SACRAMENTO – Working with unlicensed contractors could mean inviting a potentially violent person into your home. The Contractors State License Board (CSLB) is reporting that a suspected unlicensed contractor with a dangerous past was caught in a CSLB conducted sting in Orange County November 20-21, 2019.
Christopher M. Barela was one of 11 unlicensed contractors cited during the operation conducted in La Habra. Barela, according to La Habra Police, had an outstanding felony warrant on a charge of assault with a deadly weapon. After being cited for illegal contracting and illegal advertising, he was arrested and taken to jail.
“As CSLB weeds out suspected unlicensed contractors from the pool of people homeowners hire for home improvement projects, they are throwing a veil of protection over consumers, not just financial protection, but for personal and family safety,” said California Statewide Law Enforcement Association (CSLEA) President Alan Barcelona.
“Homeowners should use caution working with unlicensed contractors,” said CSLB Registrar David Fogt. “Many unlicensed contractors picked up in sting operations include individuals with outstanding warrants, substance abuse arrests and even registered sex offenders.”
In the La Habra operation, CSLB’s Statewide Investigative Fraud Team (SWIFT) members posed as owners of a three-bedroom residence and invited suspected unlicensed contractors to place bids on home improvement work.
Over the two-day period, unlicensed contractors showed-up to give undercover investigators bids for jobs including tree service, painting and decorating, and concrete work.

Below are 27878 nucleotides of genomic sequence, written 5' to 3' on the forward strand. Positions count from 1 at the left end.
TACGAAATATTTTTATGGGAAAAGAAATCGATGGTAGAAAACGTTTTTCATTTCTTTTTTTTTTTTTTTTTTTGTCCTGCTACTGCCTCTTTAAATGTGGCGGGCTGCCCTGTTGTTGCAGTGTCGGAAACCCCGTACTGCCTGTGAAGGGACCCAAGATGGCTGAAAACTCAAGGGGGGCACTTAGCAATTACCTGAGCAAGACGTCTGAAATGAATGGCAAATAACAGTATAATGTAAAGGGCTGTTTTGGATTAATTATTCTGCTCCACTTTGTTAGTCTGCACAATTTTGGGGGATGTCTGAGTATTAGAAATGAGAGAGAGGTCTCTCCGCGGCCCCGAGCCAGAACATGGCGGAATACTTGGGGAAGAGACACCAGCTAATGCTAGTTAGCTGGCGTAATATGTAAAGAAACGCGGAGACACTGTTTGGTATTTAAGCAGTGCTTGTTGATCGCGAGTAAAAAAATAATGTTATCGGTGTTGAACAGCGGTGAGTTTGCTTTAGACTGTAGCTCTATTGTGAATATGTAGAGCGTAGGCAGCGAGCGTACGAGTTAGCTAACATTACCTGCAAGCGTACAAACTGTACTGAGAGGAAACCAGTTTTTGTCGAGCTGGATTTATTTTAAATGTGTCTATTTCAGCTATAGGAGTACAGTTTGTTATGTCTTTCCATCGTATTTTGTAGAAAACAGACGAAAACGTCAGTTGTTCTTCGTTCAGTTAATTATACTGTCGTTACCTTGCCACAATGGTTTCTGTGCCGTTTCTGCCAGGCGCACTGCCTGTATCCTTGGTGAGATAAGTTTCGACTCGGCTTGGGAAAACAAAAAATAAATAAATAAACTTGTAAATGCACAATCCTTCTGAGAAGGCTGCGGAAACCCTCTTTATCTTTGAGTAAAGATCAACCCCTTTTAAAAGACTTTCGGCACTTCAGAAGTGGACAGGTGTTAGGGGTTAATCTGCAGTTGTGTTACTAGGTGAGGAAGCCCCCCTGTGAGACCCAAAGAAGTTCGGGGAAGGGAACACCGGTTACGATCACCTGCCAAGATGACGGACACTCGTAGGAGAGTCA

They provided bids ranging from $1,000 to $19,200 for a concrete driveway and walkway. Those bids are over the legal limit for contracting without a license. In California, it's illegal for an unlicensed person to bid for or perform any home improvement valued at $500 or more in combined labor and material costs.
Eleven suspects could now face a misdemeanor charge of contracting without a license. First-conviction penalties include up to six months in jail and/or up to $5,000 in fines.
All 11 individuals could also face an additional misdemeanor charge for their illegal advertisements. Licensed contractors must display their license number in all advertisements; unlicensed contractors must state in all ads that they do not have a license. The penalty for violating the advertising rules for unlicensed contractors is a fine of $700 to $1,000.
Consumers can check a contractor’s background information by conducting an “Instant License Check” in a matter of seconds on CSLB's website by typing in the contractor’s license number, name, or business name. The search results reveal whether or not the contractor’s license is active and/or in good standing.
Homeowners can also use CSLB's Find My Licensed Contractor feature to build and download a list of qualified licensed contractors in their area.